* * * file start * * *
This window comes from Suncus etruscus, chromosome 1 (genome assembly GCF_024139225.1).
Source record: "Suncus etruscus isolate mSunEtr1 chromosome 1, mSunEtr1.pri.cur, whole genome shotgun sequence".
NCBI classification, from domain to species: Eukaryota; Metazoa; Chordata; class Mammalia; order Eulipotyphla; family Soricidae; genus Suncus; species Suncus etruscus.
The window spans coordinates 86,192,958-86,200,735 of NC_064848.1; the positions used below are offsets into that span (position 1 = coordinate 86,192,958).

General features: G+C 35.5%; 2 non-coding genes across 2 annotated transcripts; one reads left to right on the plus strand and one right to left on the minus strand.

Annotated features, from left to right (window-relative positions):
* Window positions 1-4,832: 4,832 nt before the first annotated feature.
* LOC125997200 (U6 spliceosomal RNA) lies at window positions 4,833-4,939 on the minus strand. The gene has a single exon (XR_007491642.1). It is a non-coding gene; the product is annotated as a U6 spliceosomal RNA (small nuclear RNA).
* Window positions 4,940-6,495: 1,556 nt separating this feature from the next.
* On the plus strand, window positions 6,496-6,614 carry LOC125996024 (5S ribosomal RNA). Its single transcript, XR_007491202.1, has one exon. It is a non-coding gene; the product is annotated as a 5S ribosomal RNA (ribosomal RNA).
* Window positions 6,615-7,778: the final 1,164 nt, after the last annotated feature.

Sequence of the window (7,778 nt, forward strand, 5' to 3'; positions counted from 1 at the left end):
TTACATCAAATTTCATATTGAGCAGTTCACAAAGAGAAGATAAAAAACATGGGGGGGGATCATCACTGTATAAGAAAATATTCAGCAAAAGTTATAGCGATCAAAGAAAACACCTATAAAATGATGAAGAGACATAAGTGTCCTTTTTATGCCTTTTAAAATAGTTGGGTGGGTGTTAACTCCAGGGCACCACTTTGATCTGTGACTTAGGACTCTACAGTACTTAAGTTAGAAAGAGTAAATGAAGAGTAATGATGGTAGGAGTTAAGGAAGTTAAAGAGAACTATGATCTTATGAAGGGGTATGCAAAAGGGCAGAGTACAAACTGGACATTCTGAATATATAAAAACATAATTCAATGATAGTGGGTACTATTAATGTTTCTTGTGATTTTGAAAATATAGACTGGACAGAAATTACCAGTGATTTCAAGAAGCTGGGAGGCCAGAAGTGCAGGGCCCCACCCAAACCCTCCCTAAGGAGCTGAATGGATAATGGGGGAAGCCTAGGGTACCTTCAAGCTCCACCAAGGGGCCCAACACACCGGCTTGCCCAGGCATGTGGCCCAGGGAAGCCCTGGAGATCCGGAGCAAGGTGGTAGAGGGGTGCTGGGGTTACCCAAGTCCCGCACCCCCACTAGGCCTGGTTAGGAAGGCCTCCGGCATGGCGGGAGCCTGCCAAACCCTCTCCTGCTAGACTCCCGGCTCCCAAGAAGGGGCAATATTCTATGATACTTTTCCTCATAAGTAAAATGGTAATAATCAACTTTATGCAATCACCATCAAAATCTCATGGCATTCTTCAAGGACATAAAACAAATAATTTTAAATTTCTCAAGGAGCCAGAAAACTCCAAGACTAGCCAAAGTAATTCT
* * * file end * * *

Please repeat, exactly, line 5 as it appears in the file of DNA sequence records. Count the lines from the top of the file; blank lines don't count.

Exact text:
General features: G+C 35.5%; 2 non-coding genes across 2 annotated transcripts; one reads left to right on the plus strand and one right to left on the minus strand.